- News Brief
- Research & Policy
- Culture and Review
- Media Centre
Reach tens of thousands of people instantly by advertising with Ekklesia. Find out more
Next to efforts to explain Christian trinitarian language for God, it is sermonising on the message of the cross and the meaning of the resurrection that I often find most painful at this time of year.
Patterns of not-too-much-thought have been well ingrained in two kinds of churches. First, those that so elevate 'religious experience' that any attempt to hold it to account rapidly becomes part of a ritual of tribal approval and disapproval which stifles more difficult truths. Second, those where people 'go to' a church already laid on through years of subsidy and learn to seek consolation rather than challenge.
Actually, I have genuine sympathy for the latter. Being constantly "challenged" can be pretty wearisome, and "doing church" in a strange land at the end of Christendom is a tricky and demanding business. But, nevertheless, it has to be negotiated. And that means negotiating Christian meanings about things like the cross and resurrection which have either become loose pieties, or have long since ceased to resonate in a life-changing way, either within the communities that hold custody of them, or before a watching world which is inclined to think of them as little more than outmoded fairy tales.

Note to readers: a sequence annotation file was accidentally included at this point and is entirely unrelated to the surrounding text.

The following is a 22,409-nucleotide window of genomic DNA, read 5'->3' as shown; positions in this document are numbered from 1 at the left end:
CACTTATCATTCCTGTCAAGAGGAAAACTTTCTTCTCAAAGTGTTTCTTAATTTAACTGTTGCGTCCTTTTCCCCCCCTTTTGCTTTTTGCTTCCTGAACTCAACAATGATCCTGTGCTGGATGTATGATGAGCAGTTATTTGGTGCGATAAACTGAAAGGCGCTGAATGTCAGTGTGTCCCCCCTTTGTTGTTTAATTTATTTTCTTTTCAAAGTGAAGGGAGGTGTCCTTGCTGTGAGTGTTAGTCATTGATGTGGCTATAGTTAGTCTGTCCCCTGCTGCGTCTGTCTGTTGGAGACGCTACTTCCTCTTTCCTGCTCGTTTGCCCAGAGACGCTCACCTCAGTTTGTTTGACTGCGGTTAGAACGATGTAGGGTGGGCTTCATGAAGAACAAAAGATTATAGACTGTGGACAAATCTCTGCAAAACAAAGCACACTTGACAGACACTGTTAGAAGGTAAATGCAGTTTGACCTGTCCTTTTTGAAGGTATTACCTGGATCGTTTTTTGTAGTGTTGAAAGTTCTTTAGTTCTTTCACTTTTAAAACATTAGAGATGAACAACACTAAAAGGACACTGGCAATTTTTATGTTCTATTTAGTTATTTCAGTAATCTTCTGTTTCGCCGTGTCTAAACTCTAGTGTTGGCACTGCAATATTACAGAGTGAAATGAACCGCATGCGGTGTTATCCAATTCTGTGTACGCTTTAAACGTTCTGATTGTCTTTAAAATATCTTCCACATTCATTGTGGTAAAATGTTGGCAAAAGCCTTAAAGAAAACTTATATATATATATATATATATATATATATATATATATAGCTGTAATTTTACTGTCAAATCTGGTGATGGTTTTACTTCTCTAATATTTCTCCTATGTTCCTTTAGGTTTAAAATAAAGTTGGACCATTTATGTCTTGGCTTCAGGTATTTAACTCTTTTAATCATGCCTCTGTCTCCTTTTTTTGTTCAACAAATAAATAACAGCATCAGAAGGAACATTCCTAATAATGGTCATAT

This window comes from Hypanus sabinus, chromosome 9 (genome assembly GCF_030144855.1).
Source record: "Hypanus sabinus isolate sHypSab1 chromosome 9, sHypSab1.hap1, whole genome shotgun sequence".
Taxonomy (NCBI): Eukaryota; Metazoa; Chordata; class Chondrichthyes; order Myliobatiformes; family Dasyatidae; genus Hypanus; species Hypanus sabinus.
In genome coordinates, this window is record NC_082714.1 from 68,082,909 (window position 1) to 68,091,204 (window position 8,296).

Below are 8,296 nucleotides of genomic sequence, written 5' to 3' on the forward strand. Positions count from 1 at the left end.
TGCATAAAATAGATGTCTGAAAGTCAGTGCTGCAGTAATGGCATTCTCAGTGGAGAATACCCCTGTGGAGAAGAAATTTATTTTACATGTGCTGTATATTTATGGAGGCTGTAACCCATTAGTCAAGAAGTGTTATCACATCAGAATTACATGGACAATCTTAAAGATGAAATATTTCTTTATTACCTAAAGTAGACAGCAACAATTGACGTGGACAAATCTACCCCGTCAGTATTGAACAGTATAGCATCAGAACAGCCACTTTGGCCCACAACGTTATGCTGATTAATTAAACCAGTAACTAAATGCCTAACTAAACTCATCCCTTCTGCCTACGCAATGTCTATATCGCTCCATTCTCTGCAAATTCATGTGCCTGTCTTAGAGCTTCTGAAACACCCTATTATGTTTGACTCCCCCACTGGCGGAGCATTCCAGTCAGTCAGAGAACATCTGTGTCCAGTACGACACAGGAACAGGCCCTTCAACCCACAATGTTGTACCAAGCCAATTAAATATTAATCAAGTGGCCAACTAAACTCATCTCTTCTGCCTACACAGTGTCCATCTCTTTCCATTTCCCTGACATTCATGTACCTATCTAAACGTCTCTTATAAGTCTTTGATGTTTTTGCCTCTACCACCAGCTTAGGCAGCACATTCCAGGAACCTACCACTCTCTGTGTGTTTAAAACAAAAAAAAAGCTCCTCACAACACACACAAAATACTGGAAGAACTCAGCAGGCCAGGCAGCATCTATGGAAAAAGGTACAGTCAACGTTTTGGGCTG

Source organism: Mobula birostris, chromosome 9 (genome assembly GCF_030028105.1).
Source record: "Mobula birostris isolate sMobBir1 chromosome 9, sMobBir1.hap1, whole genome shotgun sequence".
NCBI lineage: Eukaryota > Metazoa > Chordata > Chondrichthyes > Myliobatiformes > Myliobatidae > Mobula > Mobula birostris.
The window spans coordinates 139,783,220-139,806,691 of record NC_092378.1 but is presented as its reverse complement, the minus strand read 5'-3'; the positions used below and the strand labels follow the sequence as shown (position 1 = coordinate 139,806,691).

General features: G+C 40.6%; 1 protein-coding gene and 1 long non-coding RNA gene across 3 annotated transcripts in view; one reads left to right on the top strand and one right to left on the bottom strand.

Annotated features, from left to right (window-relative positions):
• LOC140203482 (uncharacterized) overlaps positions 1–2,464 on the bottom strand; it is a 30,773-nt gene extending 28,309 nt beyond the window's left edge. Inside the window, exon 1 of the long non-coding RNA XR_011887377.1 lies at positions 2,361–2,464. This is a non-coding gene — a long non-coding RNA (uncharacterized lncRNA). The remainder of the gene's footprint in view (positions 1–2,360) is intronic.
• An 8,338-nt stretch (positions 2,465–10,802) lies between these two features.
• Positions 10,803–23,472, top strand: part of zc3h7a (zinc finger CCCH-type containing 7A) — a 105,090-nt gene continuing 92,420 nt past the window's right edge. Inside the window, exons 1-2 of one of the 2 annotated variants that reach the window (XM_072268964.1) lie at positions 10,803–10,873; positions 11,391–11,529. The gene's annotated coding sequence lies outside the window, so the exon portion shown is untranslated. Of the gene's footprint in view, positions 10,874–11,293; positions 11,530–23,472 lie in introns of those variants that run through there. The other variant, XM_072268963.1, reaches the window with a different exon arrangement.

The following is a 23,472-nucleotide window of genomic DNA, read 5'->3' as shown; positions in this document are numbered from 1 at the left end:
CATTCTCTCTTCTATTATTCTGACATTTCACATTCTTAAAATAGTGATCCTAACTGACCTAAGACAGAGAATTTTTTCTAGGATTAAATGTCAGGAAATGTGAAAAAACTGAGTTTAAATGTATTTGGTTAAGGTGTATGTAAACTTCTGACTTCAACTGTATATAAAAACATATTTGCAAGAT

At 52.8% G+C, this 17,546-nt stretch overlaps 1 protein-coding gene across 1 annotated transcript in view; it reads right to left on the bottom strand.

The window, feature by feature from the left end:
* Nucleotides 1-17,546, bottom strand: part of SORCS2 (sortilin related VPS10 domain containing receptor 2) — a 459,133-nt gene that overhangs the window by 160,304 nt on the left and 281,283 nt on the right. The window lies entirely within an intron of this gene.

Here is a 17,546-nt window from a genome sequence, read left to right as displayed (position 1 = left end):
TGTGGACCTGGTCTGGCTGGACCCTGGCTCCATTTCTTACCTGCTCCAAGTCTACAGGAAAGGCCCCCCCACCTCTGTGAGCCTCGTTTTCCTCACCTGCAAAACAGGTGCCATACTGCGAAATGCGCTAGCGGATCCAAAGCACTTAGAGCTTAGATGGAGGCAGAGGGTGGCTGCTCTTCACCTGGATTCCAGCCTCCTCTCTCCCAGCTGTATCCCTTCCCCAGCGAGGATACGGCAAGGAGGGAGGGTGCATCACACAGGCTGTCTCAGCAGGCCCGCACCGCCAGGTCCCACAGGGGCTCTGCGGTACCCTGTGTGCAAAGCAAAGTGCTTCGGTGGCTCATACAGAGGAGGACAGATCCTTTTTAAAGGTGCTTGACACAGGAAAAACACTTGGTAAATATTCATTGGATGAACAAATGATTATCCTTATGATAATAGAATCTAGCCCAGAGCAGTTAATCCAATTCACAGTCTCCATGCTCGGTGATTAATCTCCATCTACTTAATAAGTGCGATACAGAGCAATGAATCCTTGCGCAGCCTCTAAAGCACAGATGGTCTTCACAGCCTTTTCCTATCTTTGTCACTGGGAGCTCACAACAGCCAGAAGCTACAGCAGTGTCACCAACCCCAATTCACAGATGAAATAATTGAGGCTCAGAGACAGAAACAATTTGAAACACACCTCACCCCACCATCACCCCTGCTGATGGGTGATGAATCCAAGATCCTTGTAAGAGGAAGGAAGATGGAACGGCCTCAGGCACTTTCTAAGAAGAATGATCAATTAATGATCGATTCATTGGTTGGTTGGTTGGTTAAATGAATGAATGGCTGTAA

There is hard work to be done, in other words. In a small and inadequate way, I have been trying to make some gestures towards that work with the first two in a series of four articles about Easter. The first one, viewing the whole scene through Holy Thursday, is called 'The religious betrayal of God and its antidote' (http://www.ekklesia.co.uk/node/14612). The second is entitled, 'What sense does it make to say "Christ died for us"?' (http://www.ekklesia.co.uk/node/14623). For the others, watch this space.
The second piece, for Good Friday, looks at the stark issues that arise from the central Christian conviction that we worship an executed God -- rather than an executioner God, you might (and hopefully will) say.
In the meantime, I rather appreciated Susan Brooks Thislethwaite's 'What’s good about Good Friday?' column in the Washington Post this weekend (http://www.washingtonpost.com/blogs/on-faith/post/whats-good-about-good-...). She's a senior professor at Chicago Theological Seminary in the USA, and one of a relatively small coterie of professional theologians who seek to communicate their ideas to a wider media without either being obscure or patronising.
Not that this is at all easy. That's the point. Or "challenge", we might say. (Ouch!) The darkness of Good Friday descends, and will not be peeled back simply for our convenience...
Oh, and just to prove I'm not ducking the challenge (that word again) I began with, here is an earlier piece entitled 'Three ways to make sense of one God' (http://www.ekklesia.co.uk/node/5312).
(c) Simon Barrow is co-director of Ekklesia.Tweet